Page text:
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Examine the impressions created by the opening scenes Luhrmann's "Romeo and Juliet" and analyse how this is done.

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Introduction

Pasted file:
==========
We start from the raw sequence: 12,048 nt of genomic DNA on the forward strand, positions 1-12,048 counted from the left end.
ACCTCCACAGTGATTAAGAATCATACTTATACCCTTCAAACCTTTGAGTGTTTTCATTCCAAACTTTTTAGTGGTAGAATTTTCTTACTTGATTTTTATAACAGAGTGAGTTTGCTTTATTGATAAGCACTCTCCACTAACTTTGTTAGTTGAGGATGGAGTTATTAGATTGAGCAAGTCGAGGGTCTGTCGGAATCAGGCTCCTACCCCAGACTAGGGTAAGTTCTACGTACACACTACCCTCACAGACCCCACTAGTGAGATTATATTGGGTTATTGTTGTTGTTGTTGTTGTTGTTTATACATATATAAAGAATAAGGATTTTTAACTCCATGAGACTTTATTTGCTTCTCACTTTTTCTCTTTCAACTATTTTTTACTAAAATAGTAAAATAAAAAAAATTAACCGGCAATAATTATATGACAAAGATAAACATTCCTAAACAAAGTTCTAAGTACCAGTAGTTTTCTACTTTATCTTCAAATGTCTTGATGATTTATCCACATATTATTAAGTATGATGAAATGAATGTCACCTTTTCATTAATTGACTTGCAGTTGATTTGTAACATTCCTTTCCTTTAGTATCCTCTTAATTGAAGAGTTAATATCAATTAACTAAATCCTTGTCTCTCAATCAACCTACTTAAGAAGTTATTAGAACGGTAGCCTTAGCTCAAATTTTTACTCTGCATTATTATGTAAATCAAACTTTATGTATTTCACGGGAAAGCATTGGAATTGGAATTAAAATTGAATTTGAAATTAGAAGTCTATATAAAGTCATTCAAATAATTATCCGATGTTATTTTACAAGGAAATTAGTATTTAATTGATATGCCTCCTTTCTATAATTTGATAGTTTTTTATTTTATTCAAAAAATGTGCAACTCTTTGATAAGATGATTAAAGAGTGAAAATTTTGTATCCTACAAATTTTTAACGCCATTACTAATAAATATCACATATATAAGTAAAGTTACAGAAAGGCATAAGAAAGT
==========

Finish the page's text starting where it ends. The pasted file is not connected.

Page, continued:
Examine the impressions created by the opening scenes Luhrmann's "Romeo and Juliet" and analyse how this is done. Once the 20th Century Fox logo disappears into blackness, we are immediately presented with an impression of what the film will be like. A television appears in the distance, against a black background (the emptiness of the surroundings make us concentrate on the television, and does not distract us). The fact that we are shown a television tells us that it's a modern film, and has brought Shakespeare to the present day. This is further proved by the fact that the presenter is a black woman, who until recently wouldn't have been given such a job. Her hair and clothes are smart (to show the time period), yet plain, so as not to distract us from what she is saying. Behind her there is a picture of a broken ring, a symbol of broken love, telling those who have trouble with the language, or need some time to adapt, what the story is about. The whole ensemble is given a very detached feel, by the fact that it's a long shot of the television (so we are distanced from what's happening), that her voice is lacking in emotion, and that it's a news program (we're used to stories of death and violence on the news, and often pay them little attention). Although we are not told explicitly that it's a news program, the filmmakers imply it by the colour of the studio, the emotionless tone of voice, and the way the presenter's head moves after every few words. Although it starts off as a long shot, during the course of the prologue the camera slowly zooms in, as if we're being drawn into the story. When it gets to a medium shot, the zooming stops, to make us listen to what the woman's saying. After a while, towards the end of the introduction, we start zooming in again, but this time faster, to show us entering into the story. ...read more.